The machine does not internally represent the ball as a round graphic, nor a set of numbers representing diameter, color, etc., but by this signal array. Haikonen calls this a “distributed signal representation”.

Suppose the machine is shown several balls of different sizes, colors, etc., one at a time, and each time its microphone hears the sound pattern we humans understand as the word “ball”. Because they appear at the same time repeatedly, the machine associates the sound pattern and the visual pattern together. The making of associations is how the machine’s perception is done.

After several different balls are associated with that sound pattern, the machine finally learns to associate the “ball” sound pattern with anything that is round.

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The Cognitive Approach to Conscious Machines

The Cognitive Approach to Consciousn Machines book coverThe Cognitive Approach to Conscious Machines
by Pentti O. Haikonen
Principal Scientist, Cognitive Technology, Nokia Research
Imprint Academics. March 2003, 300 pp., ISBN 0907845428.

Review of the book ‘The Cognitive Approach to Conscious Machines’ by Pentti O. Haikonen, Principal Scientist, Cognitive Technology, Nokia Research.

The first thing to say about this book is that it is quite complete. For anyone interested in Machine Consciousness, this is an excellent resource as it covers virtually all open issues of this research field. The first part of the book is an introduction to computation, Artificial Intelligence and Neural Networks, so it is worth reading for those who don’t have a good background in Computer Science (even though if you are not particularly interested in Machine Consciousness).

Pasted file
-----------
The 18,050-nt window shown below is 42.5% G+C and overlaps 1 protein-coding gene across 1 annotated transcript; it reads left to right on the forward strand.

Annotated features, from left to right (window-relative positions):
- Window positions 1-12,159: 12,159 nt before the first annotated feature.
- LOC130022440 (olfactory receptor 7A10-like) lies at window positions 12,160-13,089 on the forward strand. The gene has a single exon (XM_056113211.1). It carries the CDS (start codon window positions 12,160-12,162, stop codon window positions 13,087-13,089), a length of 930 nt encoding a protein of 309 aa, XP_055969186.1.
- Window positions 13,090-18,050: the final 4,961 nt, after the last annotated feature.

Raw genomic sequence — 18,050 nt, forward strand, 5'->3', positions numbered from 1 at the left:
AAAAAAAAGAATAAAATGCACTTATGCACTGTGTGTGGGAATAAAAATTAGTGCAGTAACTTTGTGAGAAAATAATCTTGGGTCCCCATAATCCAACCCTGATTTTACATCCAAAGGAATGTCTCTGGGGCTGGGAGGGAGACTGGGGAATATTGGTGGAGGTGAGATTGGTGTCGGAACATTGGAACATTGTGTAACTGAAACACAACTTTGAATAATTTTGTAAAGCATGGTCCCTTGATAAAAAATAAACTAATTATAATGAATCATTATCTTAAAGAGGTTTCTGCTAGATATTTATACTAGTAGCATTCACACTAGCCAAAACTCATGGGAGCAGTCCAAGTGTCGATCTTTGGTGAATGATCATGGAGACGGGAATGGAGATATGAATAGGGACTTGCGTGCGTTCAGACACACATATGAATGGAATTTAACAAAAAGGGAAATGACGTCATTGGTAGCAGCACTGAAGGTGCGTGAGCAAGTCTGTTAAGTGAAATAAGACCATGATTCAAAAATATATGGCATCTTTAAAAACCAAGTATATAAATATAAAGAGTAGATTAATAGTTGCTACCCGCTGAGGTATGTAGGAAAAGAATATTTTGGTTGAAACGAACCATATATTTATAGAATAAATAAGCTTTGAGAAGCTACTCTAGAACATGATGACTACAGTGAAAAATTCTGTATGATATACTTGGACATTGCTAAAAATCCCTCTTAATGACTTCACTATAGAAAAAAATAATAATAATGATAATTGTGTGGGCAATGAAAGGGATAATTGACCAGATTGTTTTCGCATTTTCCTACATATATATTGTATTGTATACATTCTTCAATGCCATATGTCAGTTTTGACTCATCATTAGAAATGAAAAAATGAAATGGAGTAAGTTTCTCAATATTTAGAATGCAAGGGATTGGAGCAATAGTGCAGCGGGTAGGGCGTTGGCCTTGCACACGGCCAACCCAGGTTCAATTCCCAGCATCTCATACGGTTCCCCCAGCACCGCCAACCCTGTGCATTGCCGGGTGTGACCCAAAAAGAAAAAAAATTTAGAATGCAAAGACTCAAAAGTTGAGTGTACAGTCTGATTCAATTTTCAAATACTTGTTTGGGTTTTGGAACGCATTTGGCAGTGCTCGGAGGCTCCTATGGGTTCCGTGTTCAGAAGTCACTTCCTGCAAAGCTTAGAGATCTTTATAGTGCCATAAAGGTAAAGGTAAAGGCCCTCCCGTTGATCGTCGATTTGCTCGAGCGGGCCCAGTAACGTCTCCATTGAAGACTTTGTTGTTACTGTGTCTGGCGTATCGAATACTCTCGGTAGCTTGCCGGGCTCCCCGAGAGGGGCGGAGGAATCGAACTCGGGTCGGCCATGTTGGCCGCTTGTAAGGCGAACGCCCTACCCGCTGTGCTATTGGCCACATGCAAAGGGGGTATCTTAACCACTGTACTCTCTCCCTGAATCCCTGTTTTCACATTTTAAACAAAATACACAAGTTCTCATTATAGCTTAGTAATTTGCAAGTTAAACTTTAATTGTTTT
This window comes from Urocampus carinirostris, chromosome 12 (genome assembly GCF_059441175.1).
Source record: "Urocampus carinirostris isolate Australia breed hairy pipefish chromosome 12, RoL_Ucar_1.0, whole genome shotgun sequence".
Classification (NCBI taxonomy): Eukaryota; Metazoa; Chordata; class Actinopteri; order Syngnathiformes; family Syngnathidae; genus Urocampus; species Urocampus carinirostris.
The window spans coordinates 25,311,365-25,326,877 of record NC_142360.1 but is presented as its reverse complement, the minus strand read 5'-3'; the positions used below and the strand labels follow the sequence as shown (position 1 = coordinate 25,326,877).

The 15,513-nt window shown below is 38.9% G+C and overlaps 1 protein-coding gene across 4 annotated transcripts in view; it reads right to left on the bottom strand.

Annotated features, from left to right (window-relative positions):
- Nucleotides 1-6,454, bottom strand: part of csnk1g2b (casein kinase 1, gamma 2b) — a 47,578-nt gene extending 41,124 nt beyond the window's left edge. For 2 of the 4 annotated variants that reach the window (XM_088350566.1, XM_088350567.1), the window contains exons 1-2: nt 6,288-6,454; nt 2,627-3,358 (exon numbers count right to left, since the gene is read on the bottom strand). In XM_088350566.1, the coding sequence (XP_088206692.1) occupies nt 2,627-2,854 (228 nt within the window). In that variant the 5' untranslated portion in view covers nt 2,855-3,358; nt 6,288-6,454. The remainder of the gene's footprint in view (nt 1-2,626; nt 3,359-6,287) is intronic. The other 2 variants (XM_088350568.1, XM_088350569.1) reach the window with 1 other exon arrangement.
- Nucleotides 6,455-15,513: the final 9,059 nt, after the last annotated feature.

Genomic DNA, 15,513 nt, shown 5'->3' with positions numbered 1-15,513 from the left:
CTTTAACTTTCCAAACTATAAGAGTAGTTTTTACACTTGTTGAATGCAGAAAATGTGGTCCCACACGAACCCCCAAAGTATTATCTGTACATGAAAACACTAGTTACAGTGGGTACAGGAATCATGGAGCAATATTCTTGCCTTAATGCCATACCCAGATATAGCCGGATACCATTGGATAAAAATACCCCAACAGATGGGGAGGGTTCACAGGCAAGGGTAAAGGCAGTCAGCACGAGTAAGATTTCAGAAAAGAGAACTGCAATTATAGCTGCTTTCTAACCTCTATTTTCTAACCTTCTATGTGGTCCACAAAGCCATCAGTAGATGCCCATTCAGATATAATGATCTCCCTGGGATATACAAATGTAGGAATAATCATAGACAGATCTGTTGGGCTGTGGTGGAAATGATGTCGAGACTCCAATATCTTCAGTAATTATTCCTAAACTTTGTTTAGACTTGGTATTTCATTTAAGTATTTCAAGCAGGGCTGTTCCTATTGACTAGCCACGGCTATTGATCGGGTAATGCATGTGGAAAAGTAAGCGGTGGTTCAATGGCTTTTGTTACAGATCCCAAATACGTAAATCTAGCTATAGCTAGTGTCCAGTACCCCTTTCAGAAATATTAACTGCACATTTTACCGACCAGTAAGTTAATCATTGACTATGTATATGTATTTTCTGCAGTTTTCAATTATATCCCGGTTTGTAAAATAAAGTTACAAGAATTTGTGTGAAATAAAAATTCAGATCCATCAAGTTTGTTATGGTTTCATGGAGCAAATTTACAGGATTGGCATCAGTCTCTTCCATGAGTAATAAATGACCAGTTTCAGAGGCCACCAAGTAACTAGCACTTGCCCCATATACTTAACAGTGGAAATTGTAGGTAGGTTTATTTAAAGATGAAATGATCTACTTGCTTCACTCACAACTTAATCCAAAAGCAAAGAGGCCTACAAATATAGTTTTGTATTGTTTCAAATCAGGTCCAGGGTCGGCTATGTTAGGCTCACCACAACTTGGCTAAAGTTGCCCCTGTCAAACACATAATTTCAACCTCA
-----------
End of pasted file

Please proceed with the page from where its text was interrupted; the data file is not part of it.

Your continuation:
The simple and direct writing style of the book makes it quite easy to read, even to the non-native English speaker (like me). It is actually amazing how the author manages to deal with lots of controversial and complicated issues with such a clarity and simplicity. After having read some other books on consciousness I have to say that this is the one that you can read and have the real feeling that you actually understand everything. But make no mistake; this apparent simplicity doesn’t imply that the author doesn’t approach the hard issues of Machine Consciousness. On the contrary, hard problems like the generation of speech are brilliantly tackled down and practical solutions are always explained.

Part II of the book is an introduction to consciousness and cognition, hard concepts that again are clearly introduced and explained. Part III of the book covers the author’s Machine Consciousness proposal, the cognitive architecture. I think that someone with a strong background in Computer Science (part I) and also in the scientific study of consciousness (part II) could skip parts I and II. However, I enjoyed reading them as they are presented from a particular straightforward point of view. Haikonen’s cognitive architecture described in part III of the book is something that anyone seriously interested in Machine Consciousness should read. I personally don’t know of any other framework that covers in such a broad range the problem of Machine Consciousness.

Finally the two last chapters are quite thought provoking and provide an insight of what the field of Machine Consciousness could lead us to in the future.